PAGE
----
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A Closer Look At Cost Sharing


A major annual survey reveals distinct patterns in the amounts and methods that employers are using to pass along increased health care costs.


A Closer Look At Cost Sharing

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Choose article section...The shrinking employee share of premiumCost sharing strategies at large and small firmsRaising the out-of-pocket anteTiered copays spread from prescriptions to providersThe widening spread of RX copaysFormularies gain across the board

A major annual survey reveals distinct patterns in the amounts and methods that employers are using to pass along increased health care costs.

By Richard Service, Managing Director
The Business & Health Institute

Health insurance premiums recorded their biggest increases in more than a decade this year, and small firms got hit coming and going. They generally experience higher premium increases because they lack the bargaining clout of their bigger brethren, and they are also less willing or less able to pass along those increases to employees.

This year, for instance, 56 percent of large firms increased the worker share of monthly premiums compared with only 29 percent of those with less than 2,000 workers. Forty two percent of the smaller firms plan to pass along a bigger share of premium next year, but 78 percent of big firms will take that route.

Similar patterns are found in deductibles and copays, as reported in the 2002 edition of the Employer Health Benefits Survey from the Kaiser Family Foundation and the Health Research and Educational Trust (originally reported in B&H's News & Trends of September 18, 2002).

The survey also found that small firms ask their employees to spend less out-of-pocket before insurance kicks in. One disconcerting finding: A significant percentage of small firm respondents didn't know what out-of-pocket limit they'd set for their employees.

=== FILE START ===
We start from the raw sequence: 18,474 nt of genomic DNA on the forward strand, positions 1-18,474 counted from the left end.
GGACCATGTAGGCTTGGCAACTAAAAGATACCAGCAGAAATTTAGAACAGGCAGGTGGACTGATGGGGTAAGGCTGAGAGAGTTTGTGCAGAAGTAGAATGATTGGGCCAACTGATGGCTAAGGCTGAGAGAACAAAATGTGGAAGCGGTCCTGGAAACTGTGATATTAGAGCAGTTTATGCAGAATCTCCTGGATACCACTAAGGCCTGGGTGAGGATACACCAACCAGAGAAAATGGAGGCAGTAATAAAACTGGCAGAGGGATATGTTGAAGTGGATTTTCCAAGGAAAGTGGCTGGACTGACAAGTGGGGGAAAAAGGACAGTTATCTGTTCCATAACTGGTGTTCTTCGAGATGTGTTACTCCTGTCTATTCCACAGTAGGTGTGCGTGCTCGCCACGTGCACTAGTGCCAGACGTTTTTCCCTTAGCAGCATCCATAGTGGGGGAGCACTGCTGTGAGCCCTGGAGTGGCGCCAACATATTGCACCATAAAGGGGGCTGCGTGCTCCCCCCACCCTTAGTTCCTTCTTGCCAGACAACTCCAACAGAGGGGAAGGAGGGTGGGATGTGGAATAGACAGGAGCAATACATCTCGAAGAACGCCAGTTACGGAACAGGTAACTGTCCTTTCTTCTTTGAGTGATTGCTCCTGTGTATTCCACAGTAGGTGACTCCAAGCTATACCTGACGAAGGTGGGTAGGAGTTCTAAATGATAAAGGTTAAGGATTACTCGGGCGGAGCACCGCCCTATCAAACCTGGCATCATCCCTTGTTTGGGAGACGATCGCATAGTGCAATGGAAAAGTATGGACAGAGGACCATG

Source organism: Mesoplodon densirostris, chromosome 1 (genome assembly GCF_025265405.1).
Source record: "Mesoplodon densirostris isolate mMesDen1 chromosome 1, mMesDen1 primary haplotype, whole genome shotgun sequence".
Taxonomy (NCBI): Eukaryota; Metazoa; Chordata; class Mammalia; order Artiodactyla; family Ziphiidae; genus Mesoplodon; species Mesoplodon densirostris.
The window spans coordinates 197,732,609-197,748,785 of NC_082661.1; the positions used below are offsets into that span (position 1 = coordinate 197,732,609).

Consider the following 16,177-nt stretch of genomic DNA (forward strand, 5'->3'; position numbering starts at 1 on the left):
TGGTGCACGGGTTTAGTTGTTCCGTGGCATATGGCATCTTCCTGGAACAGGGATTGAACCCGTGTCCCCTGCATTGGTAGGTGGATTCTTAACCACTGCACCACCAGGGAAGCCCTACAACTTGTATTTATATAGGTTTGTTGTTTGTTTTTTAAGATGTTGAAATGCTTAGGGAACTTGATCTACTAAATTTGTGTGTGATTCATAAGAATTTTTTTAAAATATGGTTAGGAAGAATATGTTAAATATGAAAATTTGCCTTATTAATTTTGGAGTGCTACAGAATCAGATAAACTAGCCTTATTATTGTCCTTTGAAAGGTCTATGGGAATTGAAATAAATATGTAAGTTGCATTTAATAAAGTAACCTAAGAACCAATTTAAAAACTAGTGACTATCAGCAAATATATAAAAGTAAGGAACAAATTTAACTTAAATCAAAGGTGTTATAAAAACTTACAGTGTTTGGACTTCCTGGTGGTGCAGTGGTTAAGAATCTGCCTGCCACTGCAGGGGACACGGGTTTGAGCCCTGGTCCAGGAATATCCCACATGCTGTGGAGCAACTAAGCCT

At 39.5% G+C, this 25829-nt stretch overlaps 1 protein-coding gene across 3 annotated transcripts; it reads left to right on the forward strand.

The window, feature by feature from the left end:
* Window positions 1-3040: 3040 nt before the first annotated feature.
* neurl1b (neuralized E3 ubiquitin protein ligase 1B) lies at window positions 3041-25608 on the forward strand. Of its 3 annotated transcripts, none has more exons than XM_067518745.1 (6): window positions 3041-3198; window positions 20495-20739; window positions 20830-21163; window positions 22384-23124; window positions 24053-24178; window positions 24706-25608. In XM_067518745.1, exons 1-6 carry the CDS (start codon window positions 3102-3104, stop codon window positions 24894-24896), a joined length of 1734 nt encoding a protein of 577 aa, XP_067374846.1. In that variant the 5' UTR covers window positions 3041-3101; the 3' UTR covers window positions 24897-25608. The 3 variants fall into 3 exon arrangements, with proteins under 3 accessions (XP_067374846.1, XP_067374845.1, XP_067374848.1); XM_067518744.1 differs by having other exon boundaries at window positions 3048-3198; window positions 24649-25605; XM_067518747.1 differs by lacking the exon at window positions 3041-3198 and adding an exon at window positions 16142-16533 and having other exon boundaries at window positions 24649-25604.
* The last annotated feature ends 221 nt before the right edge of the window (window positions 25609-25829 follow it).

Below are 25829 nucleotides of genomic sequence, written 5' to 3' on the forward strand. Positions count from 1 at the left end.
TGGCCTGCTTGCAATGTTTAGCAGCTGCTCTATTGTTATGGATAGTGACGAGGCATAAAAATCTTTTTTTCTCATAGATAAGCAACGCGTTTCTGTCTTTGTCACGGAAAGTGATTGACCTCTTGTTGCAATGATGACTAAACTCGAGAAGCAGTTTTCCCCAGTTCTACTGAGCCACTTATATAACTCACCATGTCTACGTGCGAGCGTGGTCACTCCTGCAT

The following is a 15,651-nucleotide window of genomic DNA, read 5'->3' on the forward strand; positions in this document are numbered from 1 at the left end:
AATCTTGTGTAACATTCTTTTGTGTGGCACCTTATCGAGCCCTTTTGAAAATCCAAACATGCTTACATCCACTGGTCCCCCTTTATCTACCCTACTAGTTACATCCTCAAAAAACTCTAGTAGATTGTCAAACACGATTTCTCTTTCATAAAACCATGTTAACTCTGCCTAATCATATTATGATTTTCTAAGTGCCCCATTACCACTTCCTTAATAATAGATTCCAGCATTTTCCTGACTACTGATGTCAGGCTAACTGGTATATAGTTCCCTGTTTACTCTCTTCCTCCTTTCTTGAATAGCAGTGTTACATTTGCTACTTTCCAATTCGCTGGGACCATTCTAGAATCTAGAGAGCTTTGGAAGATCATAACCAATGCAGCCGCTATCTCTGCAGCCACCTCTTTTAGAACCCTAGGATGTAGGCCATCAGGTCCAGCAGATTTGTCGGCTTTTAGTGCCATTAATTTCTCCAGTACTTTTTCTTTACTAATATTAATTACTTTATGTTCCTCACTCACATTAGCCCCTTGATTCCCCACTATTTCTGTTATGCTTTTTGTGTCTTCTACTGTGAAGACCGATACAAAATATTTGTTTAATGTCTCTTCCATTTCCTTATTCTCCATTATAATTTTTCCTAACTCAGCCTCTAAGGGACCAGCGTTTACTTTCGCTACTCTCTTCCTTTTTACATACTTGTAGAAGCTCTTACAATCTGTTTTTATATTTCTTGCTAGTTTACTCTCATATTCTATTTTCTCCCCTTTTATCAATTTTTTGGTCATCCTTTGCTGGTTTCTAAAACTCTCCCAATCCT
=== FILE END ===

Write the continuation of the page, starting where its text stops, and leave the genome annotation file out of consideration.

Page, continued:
Most firms have not resorted to reducing benefits, but more of them are now choosing to go that course: 17 percent this year vs. 7 percent in 2000. Ten percent of all firms actually increased their benefits this year.

No matter what their size, only 2 percent of firms have restricted eligibility for coverage, and a mere 5 percent of small firms and percent of large firms think they might drop coverage completely next year.

Sixteen percent of all firms might restrict eligibility for coverage if the economy does not recover next year, while 18 percent might do so in the face of a premium increase of 20 percent. Eight to 10 percent of small firms would stop offering coverage in those scenarios, but only 2 percent of large employers would consider bailing out.

The 180-page survey report also describes trends in prescription drug copays and formularies as well as tiered copays for doctors and hospital visits. Highlights are presented below.

The shrinking employee share of premium

Conventional & HMO


Cost sharing strategies at large and small firms

Raising the out-of-pocket ante



Tiered copays spread from prescriptions to providers

The widening spread of RX copays

Formularies gain across the board


Click here for the complete Kaiser/HRET survey.


Richard Service. A Closer Look At Cost Sharing.

Business and Health


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